$228.2 billion. That’s how much Fannie Mae and Freddie Mac will have paid to the U.S. Treasury since 2008 when the companies were put into the conservatorship. They have long passed the point in which the original taxpayer loan was repaid; in fact, that was about $40 billion ago.

Fannie’s earnings report today notes that it pulled in $1.3 billion in profit for the fourth quarter of the year. Freddie’s report yesterday noted $200 million in profit for the same quarter. And when the payments are due to Treasury in March, Freddie will send another $900 million and Fannie will send $1.9 billion.

Clearly the companies are profitable, but Fannie CEO Tim Mayopoulos said during a press call this morning that because the company does not have a capital reserve, there is a risk that it may be forced to rely on taxpayers for another loan. According to reports, Mayopoulos said that the “possibility of needing to take a draw from Treasury increases over time.”

Of course, the reason there is no capital reserve is because the government is taking all of Fannie and Freddie’s profits!  This underscores the importance of ending the Third Amendment Sweep to protect to protect taxpayers.  The sweep illegally diverts the GSEs’ profits and prevents them from building capital reserves that would be used in bad times.  The sweep specifically violates HERA, which requires FHFA to restore Fannie and Freddie to a “safe and solvent condition.”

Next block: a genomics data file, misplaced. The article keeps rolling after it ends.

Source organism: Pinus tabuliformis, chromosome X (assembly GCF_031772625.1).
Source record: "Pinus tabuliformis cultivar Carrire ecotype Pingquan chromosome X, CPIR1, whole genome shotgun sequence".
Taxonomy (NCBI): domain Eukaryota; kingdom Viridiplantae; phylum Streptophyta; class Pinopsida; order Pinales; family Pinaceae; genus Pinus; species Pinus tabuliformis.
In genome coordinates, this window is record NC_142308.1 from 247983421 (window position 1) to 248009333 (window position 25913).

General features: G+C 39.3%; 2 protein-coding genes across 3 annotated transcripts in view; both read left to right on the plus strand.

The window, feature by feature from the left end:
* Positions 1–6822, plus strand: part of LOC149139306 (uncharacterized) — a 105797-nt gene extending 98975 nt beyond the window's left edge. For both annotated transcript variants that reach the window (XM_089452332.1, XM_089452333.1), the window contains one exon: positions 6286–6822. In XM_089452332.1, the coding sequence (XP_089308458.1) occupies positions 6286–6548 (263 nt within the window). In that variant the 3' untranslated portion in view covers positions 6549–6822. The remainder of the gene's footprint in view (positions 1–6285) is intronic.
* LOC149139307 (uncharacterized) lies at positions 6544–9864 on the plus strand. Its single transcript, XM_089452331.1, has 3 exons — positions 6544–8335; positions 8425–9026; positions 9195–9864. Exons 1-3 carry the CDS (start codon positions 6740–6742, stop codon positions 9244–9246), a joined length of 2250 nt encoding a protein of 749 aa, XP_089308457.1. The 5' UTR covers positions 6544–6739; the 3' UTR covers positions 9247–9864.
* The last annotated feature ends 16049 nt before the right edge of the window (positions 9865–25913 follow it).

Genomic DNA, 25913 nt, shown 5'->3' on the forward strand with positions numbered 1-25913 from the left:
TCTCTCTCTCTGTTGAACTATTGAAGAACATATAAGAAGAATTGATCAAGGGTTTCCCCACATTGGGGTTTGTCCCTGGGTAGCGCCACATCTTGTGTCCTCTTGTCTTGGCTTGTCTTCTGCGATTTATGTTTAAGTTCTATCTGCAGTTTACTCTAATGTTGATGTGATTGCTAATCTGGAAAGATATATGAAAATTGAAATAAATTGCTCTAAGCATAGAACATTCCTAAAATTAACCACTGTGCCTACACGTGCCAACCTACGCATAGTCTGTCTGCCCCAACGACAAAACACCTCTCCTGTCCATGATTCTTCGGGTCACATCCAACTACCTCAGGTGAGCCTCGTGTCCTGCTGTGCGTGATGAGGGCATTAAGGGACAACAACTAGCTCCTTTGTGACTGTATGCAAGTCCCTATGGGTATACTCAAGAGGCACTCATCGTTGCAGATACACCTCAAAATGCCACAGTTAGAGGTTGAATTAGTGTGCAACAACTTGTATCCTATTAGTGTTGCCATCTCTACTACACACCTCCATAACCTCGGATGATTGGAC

Mark Calabria, a former top aide at the Senate Banking Committee, and Michael Krimminger, former general counsel to the FDIC, were both instrumental in the creation of HERA and authored a very smart white paper detailing HERA violations. We’ve blogged about it, and you can read the post here, but here’s a key excerpt:

“They understood Congress didn’t have to start from scratch when writing HERA. Lawmakers looked at bank conservatorships and receiverships under the Federal Deposit Insurance Act (FDIA) and made a conscious decision to replicate the provisions aimed at protecting stakeholders. Congress embraced the long-held understanding of conservatorships should be relatively short-term proceedings with the interests of stakeholders in mind.

“‘Foremost in the drafters’ minds was the importance of both continuing the Companies’ operations without disruption and maintaining market confidence in the fair treatment of the Companies’ stakeholders by the government,’ they wrote.”

It’s time to end the sweep.  It’s not just illegal, it’s threatening the taxpayers as well.